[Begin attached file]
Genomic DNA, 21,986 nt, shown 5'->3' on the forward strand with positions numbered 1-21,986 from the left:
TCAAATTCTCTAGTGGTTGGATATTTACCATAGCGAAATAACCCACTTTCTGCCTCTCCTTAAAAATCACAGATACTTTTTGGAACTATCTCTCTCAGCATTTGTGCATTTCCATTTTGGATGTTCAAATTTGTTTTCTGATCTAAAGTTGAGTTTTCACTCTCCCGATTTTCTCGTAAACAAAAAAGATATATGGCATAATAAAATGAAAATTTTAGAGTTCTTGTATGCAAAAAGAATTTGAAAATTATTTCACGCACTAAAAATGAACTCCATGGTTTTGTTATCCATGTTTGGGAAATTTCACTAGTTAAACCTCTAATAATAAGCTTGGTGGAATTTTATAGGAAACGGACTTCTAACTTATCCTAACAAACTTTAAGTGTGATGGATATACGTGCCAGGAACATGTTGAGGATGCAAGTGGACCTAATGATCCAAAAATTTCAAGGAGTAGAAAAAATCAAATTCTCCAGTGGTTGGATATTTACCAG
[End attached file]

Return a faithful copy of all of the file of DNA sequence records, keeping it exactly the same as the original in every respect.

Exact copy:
Genomic DNA, 21,986 nt, shown 5'->3' on the forward strand with positions numbered 1-21,986 from the left:
TCAAATTCTCTAGTGGTTGGATATTTACCATAGCGAAATAACCCACTTTCTGCCTCTCCTTAAAAATCACAGATACTTTTTGGAACTATCTCTCTCAGCATTTGTGCATTTCCATTTTGGATGTTCAAATTTGTTTTCTGATCTAAAGTTGAGTTTTCACTCTCCCGATTTTCTCGTAAACAAAAAAGATATATGGCATAATAAAATGAAAATTTTAGAGTTCTTGTATGCAAAAAGAATTTGAAAATTATTTCACGCACTAAAAATGAACTCCATGGTTTTGTTATCCATGTTTGGGAAATTTCACTAGTTAAACCTCTAATAATAAGCTTGGTGGAATTTTATAGGAAACGGACTTCTAACTTATCCTAACAAACTTTAAGTGTGATGGATATACGTGCCAGGAACATGTTGAGGATGCAAGTGGACCTAATGATCCAAAAATTTCAAGGAGTAGAAAAAATCAAATTCTCCAGTGGTTGGATATTTACCAG